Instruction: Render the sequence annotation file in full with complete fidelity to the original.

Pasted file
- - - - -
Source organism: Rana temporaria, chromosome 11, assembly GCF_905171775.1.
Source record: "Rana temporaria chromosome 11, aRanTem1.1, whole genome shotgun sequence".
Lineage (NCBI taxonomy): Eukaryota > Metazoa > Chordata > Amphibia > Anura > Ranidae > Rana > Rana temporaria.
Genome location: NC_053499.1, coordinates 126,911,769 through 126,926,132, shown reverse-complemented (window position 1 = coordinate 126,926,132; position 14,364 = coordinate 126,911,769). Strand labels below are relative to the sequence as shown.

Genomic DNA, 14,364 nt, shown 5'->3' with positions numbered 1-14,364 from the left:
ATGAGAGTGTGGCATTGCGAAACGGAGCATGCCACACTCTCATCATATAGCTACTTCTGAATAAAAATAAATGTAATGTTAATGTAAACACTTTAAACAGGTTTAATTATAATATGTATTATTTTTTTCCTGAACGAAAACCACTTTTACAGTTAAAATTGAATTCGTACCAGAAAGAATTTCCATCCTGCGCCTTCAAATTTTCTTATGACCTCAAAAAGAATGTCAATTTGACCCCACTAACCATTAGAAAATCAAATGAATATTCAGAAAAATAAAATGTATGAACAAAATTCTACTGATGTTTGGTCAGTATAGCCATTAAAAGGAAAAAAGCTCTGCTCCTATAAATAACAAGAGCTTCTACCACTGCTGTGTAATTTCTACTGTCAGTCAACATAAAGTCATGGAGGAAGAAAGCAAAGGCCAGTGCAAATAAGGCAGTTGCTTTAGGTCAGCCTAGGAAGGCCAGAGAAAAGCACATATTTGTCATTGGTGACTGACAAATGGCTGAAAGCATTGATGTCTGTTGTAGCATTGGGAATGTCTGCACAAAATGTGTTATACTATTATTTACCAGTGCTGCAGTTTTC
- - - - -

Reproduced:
Source organism: Rana temporaria, chromosome 11, assembly GCF_905171775.1.
Source record: "Rana temporaria chromosome 11, aRanTem1.1, whole genome shotgun sequence".
Lineage (NCBI taxonomy): Eukaryota > Metazoa > Chordata > Amphibia > Anura > Ranidae > Rana > Rana temporaria.
Genome location: NC_053499.1, coordinates 126,911,769 through 126,926,132, shown reverse-complemented (window position 1 = coordinate 126,926,132; position 14,364 = coordinate 126,911,769). Strand labels below are relative to the sequence as shown.

Genomic DNA, 14,364 nt, shown 5'->3' with positions numbered 1-14,364 from the left:
ATGAGAGTGTGGCATTGCGAAACGGAGCATGCCACACTCTCATCATATAGCTACTTCTGAATAAAAATAAATGTAATGTTAATGTAAACACTTTAAACAGGTTTAATTATAATATGTATTATTTTTTTCCTGAACGAAAACCACTTTTACAGTTAAAATTGAATTCGTACCAGAAAGAATTTCCATCCTGCGCCTTCAAATTTTCTTATGACCTCAAAAAGAATGTCAATTTGACCCCACTAACCATTAGAAAATCAAATGAATATTCAGAAAAATAAAATGTATGAACAAAATTCTACTGATGTTTGGTCAGTATAGCCATTAAAAGGAAAAAAGCTCTGCTCCTATAAATAACAAGAGCTTCTACCACTGCTGTGTAATTTCTACTGTCAGTCAACATAAAGTCATGGAGGAAGAAAGCAAAGGCCAGTGCAAATAAGGCAGTTGCTTTAGGTCAGCCTAGGAAGGCCAGAGAAAAGCACATATTTGTCATTGGTGACTGACAAATGGCTGAAAGCATTGATGTCTGTTGTAGCATTGGGAATGTCTGCACAAAATGTGTTATACTATTATTTACCAGTGCTGCAGTTTTC